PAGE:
County looks to expanding START program to prevent school violence
Los Angeles County Supervisor for the fifth district Kathryn Barger speaks to the North Los Angeles County Republican Women Federated meeting at Valencia Country Club on Thursday, Sept. 7, 2017. Katharine Lotze/The Signal
By Skylar Barti
Tuesday, February 27th, 2018

Los Angeles County’s School Threat Response Team program will be getting some assistance thanks to a unanimously approved motion co-authored by Supervisors Kathryn Barger and Janice Hahn.

School Threat Response Team, or START, was founded in 2009 by the county’s Department of Mental Health in an effort to prevent campus violence through early identification and intervention.

The new motion instructs the director of mental health in coordination with the county CEO’s Office, Los Angeles County Office of Education, and Sheriff’s Department to report back in 30 days with recommendations to enhance the START program, including possible program expansion.

Input from other entities such as the faith-based community, local non-profit organizations, community providers, the National Alliance on Mental Illness, educational personnel and other relevant County departments are also moved to help.

“Early identification and intervention are vital in our mutual effort to identify and prevent possible incidents of school violence,” said Supervisor Barger. “We cannot ignore the red flags, and we must actively seek out troubled young people and get them the help they need before a tragedy occurs.”

START is currently staffed by 10 clinicians working with local law enforcement to respond to reports of potential school violence.

Last year, START conducted interventions with 127 students. In the past week START has also received 63 referrals.

Since the deadly shooting at Stoneman Douglas High School, local law enforcement have intervened in credible threats of violence in schools in Santa Clarita, Whittier, Long Beach, Inglewood, Bellflower, Cerritos and Los Angeles.

“I have no doubt that START has saved lives,” said Supervisor Hahn. “But they are stretched thin. In a county of 10 million residents, we need more than 10 people working on this issue. We need to give them the resources they need to take every single threat seriously because our children’s lives are at stake.”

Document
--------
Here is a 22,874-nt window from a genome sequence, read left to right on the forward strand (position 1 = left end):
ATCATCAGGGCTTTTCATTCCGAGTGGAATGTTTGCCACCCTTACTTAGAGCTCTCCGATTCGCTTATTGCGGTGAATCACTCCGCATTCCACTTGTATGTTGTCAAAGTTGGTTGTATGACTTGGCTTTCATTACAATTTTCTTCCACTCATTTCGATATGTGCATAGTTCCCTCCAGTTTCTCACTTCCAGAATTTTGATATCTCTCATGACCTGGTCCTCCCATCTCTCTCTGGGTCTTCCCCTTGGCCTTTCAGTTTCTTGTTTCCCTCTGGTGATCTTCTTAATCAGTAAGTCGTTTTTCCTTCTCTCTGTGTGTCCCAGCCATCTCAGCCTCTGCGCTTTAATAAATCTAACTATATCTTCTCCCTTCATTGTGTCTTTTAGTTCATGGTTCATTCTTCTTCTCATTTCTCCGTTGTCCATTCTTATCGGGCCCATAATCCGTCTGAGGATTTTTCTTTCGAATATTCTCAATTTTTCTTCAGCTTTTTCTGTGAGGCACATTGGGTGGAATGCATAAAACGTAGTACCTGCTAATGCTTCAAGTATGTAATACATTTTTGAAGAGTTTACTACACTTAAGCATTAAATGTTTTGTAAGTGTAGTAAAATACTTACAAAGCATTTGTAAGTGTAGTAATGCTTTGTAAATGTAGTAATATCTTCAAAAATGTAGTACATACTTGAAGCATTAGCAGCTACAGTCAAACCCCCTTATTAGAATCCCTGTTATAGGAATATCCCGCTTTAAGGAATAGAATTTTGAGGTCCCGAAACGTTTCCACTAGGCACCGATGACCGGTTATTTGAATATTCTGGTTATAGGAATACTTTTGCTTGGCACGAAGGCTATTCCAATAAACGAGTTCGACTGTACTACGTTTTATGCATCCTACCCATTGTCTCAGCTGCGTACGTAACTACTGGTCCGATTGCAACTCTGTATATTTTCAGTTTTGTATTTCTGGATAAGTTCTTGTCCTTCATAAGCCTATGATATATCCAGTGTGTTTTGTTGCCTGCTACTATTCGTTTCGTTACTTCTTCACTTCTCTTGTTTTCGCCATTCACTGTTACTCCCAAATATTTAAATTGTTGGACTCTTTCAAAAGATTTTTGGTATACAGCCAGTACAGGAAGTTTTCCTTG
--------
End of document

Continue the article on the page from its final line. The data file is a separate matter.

The above information was provided to The Signal via a press release and agenda item by the office of Supervisor Kathryn Barger.

About the author

Skylar Barti

Skylar Barti

Skylar currently works for The Signal as a political writer. Before working for the The Signal he was a student and senior producer for College of the Canyons Cougar News.

Los Angeles County Supervisor for the fifth district Kathryn Barger speaks to the North Los Angeles County Republican Women Federated meeting at Valencia Country Club on Thursday, Sept. 7, 2017. Katharine Lotze/The Signal

County looks to expanding START program to prevent school violence

Los Angeles County’s School Threat Response Team program will be getting some assistance thanks to a unanimously approved motion co-authored by Supervisors Kathryn Barger and Janice Hahn.

School Threat Response Team, or START, was founded in 2009 by the county’s Department of Mental Health in an effort to prevent campus violence through early identification and intervention.

The new motion instructs the director of mental health in coordination with the county CEO’s Office, Los Angeles County Office of Education, and Sheriff’s Department to report back in 30 days with recommendations to enhance the START program, including possible program expansion.

Input from other entities such as the faith-based community, local non-profit organizations, community providers, the National Alliance on Mental Illness, educational personnel and other relevant County departments are also moved to help.

“Early identification and intervention are vital in our mutual effort to identify and prevent possible incidents of school violence,” said Supervisor Barger. “We cannot ignore the red flags, and we must actively seek out troubled young people and get them the help they need before a tragedy occurs.”

START is currently staffed by 10 clinicians working with local law enforcement to respond to reports of potential school violence.

Last year, START conducted interventions with 127 students. In the past week START has also received 63 referrals.

Since the deadly shooting at Stoneman Douglas High School, local law enforcement have intervened in credible threats of violence in schools in Santa Clarita, Whittier, Long Beach, Inglewood, Bellflower, Cerritos and Los Angeles.

“I have no doubt that START has saved lives,” said Supervisor Hahn. “But they are stretched thin. In a county of 10 million residents, we need more than 10 people working on this issue. We need to give them the resources they need to take every single threat seriously because our children’s lives are at stake.”

The above information was provided to The Signal via a press release and agenda item by the office of Supervisor Kathryn Barger.

About the author

Skylar Barti

Skylar Barti

Skylar currently works for The Signal as a political writer. Before working for the The Signal he was a student and senior producer for College of the Canyons Cougar News.